By Max Chesterton
Defending champion and top seed Laura Massaro was knocked out of the Dunlop National Squash Championships at the semi-final stage for the first time in four years after being overpowered by Wales’ Tesni Evans in three games: 11-3, 11-8, 11-9 (36m).
The 25-year-old, who beat Massaro in round two of the PSA World Championships in December, started the brighter of the pair – racing to an 11-3 lead before Massaro could find her rhythm.
Massaro, the World no.4, looked to have recovered from an early onset of nerves when the Lancastrian took a 7-3 lead, before Evans broke back, claiming five successive points to clinch a decisive second game.
Cardiff born Evans, who was playing in her second British National semi-final in three years, again ramped up the pressure in the third, battling back from 3-2 down to grind down her opponent and go 8-2 up.
Massaro’s never say die attitude, which has come to define much of her professional career, once again came to the fore in the third – refusing to give in to her younger opponent and battling back to 6-8 down.
However, the World No.12 displayed enough quality and composure to hold off Massaro and book her place in her first British National final.
“To get to the final means a lot. At this tournament there are always more English players than Welsh, so for us smaller countries it means so much,” said Evans.
“To have a performance like that it is fantastic. I have a very good support group behind me and that was a big thank you to all of them.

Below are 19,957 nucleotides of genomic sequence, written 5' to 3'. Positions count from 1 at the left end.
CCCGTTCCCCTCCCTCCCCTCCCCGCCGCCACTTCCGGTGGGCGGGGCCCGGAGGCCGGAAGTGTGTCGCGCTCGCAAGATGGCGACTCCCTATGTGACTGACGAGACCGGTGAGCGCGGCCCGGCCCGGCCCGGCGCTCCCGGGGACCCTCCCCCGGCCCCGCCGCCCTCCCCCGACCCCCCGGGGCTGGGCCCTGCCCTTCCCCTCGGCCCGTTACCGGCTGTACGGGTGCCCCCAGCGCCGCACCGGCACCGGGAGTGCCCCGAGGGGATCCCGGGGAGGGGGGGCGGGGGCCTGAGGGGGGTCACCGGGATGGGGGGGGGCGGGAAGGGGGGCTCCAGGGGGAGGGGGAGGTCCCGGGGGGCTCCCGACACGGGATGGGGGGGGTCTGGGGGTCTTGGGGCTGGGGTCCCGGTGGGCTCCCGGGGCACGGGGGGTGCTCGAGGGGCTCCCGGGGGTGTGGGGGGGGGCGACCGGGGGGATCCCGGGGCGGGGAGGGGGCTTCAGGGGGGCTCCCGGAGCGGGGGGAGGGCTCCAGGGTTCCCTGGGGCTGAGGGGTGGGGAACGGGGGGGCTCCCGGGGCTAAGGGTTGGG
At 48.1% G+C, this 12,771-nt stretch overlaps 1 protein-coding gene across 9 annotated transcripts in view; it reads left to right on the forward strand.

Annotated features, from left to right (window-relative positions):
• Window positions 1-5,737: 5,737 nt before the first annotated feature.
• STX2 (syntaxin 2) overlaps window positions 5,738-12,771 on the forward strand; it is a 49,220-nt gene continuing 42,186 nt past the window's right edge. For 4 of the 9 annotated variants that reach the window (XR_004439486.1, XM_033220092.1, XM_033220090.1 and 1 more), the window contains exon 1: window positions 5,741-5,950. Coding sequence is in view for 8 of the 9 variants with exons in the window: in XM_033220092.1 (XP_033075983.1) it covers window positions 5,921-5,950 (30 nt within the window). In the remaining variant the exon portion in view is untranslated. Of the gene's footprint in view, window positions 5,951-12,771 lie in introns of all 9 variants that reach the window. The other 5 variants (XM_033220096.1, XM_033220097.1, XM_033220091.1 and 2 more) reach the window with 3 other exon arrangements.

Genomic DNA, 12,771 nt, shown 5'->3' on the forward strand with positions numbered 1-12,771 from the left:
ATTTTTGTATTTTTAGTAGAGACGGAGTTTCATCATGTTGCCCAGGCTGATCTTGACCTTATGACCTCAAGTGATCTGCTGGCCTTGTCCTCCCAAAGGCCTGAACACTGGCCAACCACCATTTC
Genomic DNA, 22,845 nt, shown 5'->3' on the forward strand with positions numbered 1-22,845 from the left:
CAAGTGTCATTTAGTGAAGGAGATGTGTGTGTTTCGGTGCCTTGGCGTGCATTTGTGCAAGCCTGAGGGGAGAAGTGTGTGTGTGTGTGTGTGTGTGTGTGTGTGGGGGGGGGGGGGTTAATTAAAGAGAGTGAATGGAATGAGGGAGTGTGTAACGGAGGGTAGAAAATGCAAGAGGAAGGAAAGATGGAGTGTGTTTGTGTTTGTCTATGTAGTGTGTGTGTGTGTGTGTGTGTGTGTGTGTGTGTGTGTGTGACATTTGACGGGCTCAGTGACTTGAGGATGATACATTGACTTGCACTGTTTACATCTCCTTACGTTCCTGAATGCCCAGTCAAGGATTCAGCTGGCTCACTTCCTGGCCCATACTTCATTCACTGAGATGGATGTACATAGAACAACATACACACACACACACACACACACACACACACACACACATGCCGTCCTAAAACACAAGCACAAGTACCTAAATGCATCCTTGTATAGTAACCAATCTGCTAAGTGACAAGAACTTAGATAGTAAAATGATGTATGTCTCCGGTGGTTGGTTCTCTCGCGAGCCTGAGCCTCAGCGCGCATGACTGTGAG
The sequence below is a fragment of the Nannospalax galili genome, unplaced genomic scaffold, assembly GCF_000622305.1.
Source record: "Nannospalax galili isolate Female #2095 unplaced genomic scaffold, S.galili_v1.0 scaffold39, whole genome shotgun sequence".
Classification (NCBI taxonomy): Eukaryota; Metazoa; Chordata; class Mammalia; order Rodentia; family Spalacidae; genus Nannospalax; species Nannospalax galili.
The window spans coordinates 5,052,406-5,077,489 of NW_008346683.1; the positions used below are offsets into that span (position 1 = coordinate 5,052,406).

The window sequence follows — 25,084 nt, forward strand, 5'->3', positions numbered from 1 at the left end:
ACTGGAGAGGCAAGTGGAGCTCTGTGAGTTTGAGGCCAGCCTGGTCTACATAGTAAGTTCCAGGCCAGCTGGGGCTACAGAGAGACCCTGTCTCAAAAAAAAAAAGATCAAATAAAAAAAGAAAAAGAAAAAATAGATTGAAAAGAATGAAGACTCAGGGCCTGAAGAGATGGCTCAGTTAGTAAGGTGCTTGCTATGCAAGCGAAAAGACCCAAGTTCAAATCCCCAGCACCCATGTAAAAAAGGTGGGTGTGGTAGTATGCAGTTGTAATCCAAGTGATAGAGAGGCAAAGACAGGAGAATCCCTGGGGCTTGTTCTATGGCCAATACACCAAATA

“I am really looking forward to tomorrow and I will try to be relaxed about the situation.
Meanwhile, in the men’s draw, James Willstrop booked his place in the final for the ninth time after overcoming Daryl Selby in three – 11-9, 11-4, 11-2 (35m).
The two-time national champion, who has lost only once in 26 matches versus Selby, rapidly dispatched an ailing Selby who was suffering from an injury as the game progressed.
In an intense first game, two great showmen of squash’s golden generation went toe to toe, jostling for control in a tight opening encounter.
The Yorkshireman eventually got the better of the 35-year-old Selby, dominating the T and wrapping up the first game in comfortable fashion.
The second seed continued on the front foot, oozing class and utilising the short ball to his advantage to again get the better of his rival Selby, who Willstrop first encountered in the under 12’s.
Following the break, Selby was forced to request an additional three minutes to treat an injury, but when the Essex man returned he was visibly hampered.
With Selby hindered, the world no. 16 took advantage, rapidly clinching the third game to book a spot in the final for the first time since 2016 where he could face Nick Matthew in another blockbuster showdown.
“It is a great pleasure to be playing at 34 years old – we have a wonderful life,” said Willstrop.
“We have always had a great relationship me and Daryl. We play doubles together and it is good to work with him.”
“It is an incredible tournament and that is why everyone watches it across the world. The venue has always had a great atmosphere and there is a great history – everyone wants to win it.”
After the match, Selby said his injury prevented him from reaching his very best.
“I have had it since last week, so I was hoping that it would be alright,” said Selby.
“This week I have managed it and the first game it was fine, then just in the second I didn’t feel comfortable with it.”
“I was hoping it would an epic match, but we will have to move on.”